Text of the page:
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October 29, 2008

Isn't it Pretty to Think So?

Early in the pretentious-yet-informative art history documentary The Rape of Europa, an interviewee poses the "age-old argument: Which is of more value, a work of art or a human life?"

The film covers the destruction of symbolic architecture during World War II, and the celebration of fascist art and theft of "non-degenerate" European art by the Nazis. Much of the looted art, including the Mona Lisa, was hidden away in Bavaria's Neuschwanstein Castle; some was stashed in a salt mine, some was horded privately by higher- ups in Hitler's organization. The actions taken 60+ years ago obviously had an impact on the cultural history of Europe at the time, but this is also (like any element of that war) a contemporary subject.

Just last year, paintings by Corot, Pissaro, Monet and Sisley were found in a bank vault which had been rented by Bruno Lohse, a German art dealer and the former head of the Nazi Einsatzstab Reichsleiter Rosenberg, the bureaucracy tasked with stealing art from European Jews and from galleries and museums. This is contemporary also in that any effort at destroying a cultural history, or at controlling cultural interpretation, is integral to the waging of war...the looting of the National Museum of Iraq being one recent example.

But the life/art issue still flummoxes. A former infantry officer interviewed for the film says of the Nazi plunder: "All of this accumulated beauty had been stolen by the most murderous thieves that ever existed on the surface of the earth. How they could retain the nicety of appreciation of great art and be exterminating millions of people nearby in concentration camps I couldn't understand then and I can't understand it today."

We know from history which humans the Nazis considered less than human. But what was considered worthwhile art by the Nazis, and what was degenerate? What symbolized best the ideals of a conquering nation? What memories were worth preserving? And what, in the end, was worth knowing?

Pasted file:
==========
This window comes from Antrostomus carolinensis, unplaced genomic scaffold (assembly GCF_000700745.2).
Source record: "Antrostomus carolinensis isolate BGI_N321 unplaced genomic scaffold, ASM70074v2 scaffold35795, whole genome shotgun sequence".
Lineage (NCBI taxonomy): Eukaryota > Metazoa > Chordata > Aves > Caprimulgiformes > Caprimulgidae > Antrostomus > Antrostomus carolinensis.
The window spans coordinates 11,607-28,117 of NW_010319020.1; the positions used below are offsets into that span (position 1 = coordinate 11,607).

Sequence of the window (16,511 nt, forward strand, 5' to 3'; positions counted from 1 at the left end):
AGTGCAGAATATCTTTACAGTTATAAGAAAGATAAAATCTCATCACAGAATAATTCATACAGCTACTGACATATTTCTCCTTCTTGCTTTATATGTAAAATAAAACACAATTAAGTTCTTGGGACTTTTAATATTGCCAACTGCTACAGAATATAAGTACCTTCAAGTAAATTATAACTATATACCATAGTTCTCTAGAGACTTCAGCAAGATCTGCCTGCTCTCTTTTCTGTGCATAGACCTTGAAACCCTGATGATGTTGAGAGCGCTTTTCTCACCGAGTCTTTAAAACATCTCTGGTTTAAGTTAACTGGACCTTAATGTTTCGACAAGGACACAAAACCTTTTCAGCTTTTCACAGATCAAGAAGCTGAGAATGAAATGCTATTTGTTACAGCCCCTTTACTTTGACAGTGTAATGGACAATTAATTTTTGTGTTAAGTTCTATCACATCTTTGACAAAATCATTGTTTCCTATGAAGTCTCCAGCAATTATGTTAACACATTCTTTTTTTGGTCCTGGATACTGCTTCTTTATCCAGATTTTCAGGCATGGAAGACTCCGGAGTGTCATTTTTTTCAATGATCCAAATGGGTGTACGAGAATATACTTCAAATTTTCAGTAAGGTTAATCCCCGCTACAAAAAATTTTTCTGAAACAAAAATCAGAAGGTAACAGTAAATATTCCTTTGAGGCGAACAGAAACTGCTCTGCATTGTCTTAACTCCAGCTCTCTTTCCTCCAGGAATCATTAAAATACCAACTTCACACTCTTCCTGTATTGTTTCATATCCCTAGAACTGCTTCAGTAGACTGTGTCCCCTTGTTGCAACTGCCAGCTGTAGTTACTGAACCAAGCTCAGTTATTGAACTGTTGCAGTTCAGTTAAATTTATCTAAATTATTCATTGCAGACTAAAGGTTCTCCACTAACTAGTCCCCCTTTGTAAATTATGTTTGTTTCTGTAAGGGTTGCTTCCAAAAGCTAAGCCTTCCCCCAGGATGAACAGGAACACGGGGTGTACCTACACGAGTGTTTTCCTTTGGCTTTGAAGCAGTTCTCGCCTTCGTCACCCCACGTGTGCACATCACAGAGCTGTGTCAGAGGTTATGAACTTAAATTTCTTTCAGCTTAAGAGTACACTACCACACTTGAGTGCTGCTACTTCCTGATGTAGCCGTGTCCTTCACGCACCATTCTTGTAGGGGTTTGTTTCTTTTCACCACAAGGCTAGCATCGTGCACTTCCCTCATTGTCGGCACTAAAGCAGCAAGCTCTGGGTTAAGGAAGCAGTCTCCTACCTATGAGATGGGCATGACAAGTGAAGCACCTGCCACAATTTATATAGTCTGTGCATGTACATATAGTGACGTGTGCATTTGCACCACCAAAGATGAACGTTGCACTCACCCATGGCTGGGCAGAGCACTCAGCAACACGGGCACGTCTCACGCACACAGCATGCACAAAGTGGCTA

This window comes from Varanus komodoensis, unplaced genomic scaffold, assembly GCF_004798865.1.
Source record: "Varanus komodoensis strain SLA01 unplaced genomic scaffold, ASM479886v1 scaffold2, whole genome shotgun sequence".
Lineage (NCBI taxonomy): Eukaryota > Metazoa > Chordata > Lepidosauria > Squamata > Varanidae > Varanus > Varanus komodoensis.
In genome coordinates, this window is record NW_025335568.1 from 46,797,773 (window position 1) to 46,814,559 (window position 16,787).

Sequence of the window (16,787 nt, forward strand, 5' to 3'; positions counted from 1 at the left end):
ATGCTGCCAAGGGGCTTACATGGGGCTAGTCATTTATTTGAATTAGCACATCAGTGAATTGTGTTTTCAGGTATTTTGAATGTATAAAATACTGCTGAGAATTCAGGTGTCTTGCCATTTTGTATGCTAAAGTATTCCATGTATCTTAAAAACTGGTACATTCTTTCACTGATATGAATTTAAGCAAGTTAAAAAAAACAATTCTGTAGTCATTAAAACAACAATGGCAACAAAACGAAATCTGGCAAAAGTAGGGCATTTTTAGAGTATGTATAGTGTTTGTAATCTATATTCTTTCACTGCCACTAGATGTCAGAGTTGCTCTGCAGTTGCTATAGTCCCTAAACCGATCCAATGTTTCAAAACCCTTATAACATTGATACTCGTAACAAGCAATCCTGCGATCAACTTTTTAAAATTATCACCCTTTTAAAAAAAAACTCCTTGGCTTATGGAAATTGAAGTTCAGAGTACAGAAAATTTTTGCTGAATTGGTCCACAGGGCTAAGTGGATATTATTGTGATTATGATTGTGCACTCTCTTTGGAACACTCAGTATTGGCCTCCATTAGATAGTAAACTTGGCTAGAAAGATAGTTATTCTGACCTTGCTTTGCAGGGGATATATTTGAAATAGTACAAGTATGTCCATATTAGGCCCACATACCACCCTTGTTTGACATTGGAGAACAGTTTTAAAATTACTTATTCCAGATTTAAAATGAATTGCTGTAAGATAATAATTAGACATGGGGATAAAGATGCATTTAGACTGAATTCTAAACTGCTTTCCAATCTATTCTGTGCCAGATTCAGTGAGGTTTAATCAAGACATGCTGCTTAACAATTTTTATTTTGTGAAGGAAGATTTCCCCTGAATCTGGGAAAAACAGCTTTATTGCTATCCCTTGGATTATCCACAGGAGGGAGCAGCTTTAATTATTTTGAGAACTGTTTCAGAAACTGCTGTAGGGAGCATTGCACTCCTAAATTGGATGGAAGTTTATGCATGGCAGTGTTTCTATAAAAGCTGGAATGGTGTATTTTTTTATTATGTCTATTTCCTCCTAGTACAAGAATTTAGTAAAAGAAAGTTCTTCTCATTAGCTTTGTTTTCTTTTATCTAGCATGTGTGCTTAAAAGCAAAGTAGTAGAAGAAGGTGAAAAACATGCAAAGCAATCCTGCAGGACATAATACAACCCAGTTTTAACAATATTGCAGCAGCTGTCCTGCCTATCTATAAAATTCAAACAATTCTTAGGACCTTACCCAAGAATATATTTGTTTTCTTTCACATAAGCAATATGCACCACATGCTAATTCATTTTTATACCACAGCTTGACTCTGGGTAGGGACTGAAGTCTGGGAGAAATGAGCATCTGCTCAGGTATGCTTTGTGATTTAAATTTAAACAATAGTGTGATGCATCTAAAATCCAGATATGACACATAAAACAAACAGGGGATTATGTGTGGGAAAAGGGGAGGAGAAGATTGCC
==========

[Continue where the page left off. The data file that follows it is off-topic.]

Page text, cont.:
The Nazi idealization of symmetry and order in architecture and political symbolism is obvious. Judging by the art stolen by the ERR, the preference for ordered representations of beauty, particularly a certain physical human beauty, was also strong. Goodness and rightness were implied in the beautiful, and the art worth stealing represented to the Nazis a pinnacle of human expression.

In the late 1930's, philosopher Walter Benjamin wrote an essay called "Eduard Fuchs, Collector and Historian" in which he praises Fuchs (a Socialist writer who died in 1940) for getting around the over-idealization of art. Benjamin wrote that Fuchs understood "the products of art and science owe their existence not merely to the effort of the great geniuses who created them, but also, in one degree or another, to the anonymous toil of their contemporaries. There is no document of culture which is not at the same time a document of barbarism." A collective-history view of creativity which sort of spoils the symbolic "worth" of the art plundered by the Nazis...and also, in essence, redirects the question about art versus human life.

In Errol Morris' recent film Standard Operating Procedure, a staffer at Abu Ghraib prison wonders aloud more than once just why she took the photographs of prisoners being "softened up". She could identify in herself that she knew something was wrong, but resigned herself to being a participant observer, using her digital camera as the substitute for her conscience. Yet by taking those photographs, those documents of culture and barbarism, she created art that truly symbolized the ideals of a conquering nation.

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